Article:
Kamloops man says powwow dancing saved his life

Battling alcoholism and a traumatic past, Denny Thomas from Kamloops Indian Band says powwow dancing helped him turn his life around.

'You have so much self-worth as a dancer that you’re on cloud nine'

Battling alcoholism and a traumatic past, Denny Thomas from Kamloops Indian Band says powwow dancing helped him turn his life around. (Denny Thomas/Facebook)

When powwow dancer Denny Thomas takes the stage, he says all his problems simply vanish.

"When I'm out there dancing, there's absolutely nothing can touch me," Thomas says.

"There's nothing that can hurt me, there's nothing that can affect me. It's like the sun is shining. It's so self-empowering."

Thomas, 44, is from the Kamloops Indian Band. This year marks his third year of sobriety.

"I think I was about 16 when I first started really drinking," he recalls. "I started out drinking beer but I didn't like beer. And once I got into the hard stuff, tequila was my drink of choice."

It's about praying. It's about dealing with yourself in a healthy way.- Denny Thomas, pow wow dancer 

Thomas started using alcohol to escape and forget the trauma he experienced as a young boy.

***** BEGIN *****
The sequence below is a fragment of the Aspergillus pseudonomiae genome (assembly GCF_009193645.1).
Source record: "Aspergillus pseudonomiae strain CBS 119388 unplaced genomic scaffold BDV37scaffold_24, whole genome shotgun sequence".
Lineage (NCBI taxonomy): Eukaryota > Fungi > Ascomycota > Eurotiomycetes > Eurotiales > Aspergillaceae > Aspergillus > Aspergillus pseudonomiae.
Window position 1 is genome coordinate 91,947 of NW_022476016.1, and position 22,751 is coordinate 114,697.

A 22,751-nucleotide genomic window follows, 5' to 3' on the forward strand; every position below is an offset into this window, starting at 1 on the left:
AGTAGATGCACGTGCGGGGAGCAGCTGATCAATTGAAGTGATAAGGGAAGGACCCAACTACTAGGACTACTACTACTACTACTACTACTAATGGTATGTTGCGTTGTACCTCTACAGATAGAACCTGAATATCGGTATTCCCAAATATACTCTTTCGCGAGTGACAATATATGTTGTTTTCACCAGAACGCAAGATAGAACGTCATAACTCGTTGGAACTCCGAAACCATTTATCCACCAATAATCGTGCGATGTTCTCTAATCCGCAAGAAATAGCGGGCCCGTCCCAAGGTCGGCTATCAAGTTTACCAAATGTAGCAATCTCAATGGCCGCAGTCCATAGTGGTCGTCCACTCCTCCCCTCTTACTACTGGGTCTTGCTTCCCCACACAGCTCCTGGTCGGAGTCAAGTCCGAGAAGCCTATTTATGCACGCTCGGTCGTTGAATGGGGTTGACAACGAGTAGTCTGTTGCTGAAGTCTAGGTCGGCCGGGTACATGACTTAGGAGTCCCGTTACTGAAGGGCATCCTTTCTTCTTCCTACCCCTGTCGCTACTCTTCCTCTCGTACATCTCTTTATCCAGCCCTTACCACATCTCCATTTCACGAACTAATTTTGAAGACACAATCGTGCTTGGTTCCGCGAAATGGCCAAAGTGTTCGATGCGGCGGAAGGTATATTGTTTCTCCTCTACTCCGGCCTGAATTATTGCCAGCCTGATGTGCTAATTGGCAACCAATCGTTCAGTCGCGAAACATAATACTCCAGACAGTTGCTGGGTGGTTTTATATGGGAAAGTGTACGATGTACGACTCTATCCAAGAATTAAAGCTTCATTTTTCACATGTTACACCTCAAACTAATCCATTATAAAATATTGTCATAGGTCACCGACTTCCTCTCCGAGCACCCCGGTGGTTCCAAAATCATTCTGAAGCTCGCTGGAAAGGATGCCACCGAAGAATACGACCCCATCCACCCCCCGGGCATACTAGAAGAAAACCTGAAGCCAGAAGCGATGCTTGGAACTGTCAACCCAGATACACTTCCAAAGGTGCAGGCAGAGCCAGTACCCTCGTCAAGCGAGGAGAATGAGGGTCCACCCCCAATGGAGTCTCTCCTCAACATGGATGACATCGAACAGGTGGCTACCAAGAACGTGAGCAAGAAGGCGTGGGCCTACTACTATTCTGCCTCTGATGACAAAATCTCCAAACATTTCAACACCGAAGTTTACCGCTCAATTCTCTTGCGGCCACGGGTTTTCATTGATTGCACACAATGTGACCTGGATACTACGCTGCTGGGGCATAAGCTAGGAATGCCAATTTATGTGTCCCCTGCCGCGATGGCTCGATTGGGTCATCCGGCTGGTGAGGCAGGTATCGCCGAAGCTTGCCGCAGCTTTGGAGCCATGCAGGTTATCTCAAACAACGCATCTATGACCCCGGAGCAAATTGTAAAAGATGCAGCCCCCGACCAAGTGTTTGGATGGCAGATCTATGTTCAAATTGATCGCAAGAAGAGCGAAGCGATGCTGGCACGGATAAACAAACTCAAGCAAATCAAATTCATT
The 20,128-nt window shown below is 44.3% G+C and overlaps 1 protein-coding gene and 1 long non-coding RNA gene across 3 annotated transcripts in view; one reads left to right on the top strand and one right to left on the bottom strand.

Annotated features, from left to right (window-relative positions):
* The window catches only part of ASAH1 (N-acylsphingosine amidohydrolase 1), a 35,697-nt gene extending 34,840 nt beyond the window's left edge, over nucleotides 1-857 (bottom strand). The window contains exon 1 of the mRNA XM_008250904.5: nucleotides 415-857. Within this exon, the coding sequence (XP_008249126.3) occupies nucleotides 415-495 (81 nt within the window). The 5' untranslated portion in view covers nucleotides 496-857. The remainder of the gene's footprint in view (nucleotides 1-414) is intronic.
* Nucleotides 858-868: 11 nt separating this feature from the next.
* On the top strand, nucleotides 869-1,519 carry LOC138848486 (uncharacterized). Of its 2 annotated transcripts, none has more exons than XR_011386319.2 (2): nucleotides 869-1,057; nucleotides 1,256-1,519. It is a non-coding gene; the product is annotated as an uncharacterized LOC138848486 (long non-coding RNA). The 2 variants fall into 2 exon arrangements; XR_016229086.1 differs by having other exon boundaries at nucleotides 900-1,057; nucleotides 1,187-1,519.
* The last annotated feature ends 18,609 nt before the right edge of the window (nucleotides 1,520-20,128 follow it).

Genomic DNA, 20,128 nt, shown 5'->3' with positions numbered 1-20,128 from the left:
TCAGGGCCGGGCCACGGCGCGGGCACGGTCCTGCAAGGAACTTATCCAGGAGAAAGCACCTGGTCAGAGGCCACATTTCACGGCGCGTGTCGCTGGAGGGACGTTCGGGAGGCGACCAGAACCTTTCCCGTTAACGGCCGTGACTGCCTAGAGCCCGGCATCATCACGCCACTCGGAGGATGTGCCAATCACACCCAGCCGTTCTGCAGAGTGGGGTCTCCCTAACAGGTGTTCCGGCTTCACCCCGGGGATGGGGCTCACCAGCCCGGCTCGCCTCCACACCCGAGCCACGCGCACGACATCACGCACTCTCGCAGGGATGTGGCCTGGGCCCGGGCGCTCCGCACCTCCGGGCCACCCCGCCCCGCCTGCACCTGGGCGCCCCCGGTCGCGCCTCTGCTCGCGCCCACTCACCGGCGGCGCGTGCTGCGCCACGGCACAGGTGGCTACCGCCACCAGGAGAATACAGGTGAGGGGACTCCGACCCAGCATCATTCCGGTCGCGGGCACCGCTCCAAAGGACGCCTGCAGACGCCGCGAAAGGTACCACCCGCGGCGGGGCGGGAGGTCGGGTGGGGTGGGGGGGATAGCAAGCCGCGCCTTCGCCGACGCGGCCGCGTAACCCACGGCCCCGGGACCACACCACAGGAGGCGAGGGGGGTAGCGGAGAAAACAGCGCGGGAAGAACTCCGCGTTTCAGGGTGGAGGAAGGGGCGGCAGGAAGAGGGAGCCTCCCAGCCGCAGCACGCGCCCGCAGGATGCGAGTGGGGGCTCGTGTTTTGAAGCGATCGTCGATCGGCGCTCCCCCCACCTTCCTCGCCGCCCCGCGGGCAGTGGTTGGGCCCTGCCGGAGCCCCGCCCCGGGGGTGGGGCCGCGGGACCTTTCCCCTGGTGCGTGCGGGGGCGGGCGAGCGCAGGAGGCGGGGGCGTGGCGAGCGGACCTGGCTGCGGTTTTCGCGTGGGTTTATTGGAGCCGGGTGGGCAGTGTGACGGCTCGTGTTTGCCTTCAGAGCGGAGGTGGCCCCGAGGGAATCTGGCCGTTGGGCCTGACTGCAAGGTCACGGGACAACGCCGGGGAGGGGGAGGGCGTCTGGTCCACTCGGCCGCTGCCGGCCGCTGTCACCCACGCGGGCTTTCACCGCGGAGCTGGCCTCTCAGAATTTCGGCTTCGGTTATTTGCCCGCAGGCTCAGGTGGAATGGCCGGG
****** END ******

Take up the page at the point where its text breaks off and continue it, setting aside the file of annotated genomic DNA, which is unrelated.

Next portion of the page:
"I remember getting roughed up, but I don't remember it was to the point that my tailbone was broken at roughly five years old," he said. 

"[Alcohol] was just a way to deal with all the things that were going on."

Eventually, Thomas' drinking got so bad he said people stopped wanting to be around him. At the time of his sister's birthday three years ago, he decided enough was enough and took his last drink. 

Thomas credits powwow dancing with helping him reconnect with his community and his spirituality and slowly build up his resilience.

"It's about praying. It's about dealing with yourself in a healthy way," he said. "You have so much self-worth as a dancer that you're on cloud nine."

Thomas adopted the identity of "SuperNDN" or Super Indian as a homage to Superman. (Denny Thomas/Facebook)

Thomas adopted the identity of "SuperNDN" or Super Indian, a homage to Superman which is referenced through different aspects of his regalia including the red, white, and blue colour theme and his special cuffs. 

"It kind of resembles how I was before and where I came from and especially the people in my life that helped me get to where I am today," he said. "

"A lot of people looked after me, protected me, [and] helped raised me."

Thomas is now working toward his next performance at the Similkameen Powwow in Keremeos, B.C. on Labour Day weekend. 

Listen to the full interview with Denny Thomas here:

Battling alcoholism and a traumatic past, Denny Thomas from Kamloops Indian Band says powwow dancing helped him turn his life around. 9:35

With files from Daybreak Kamloops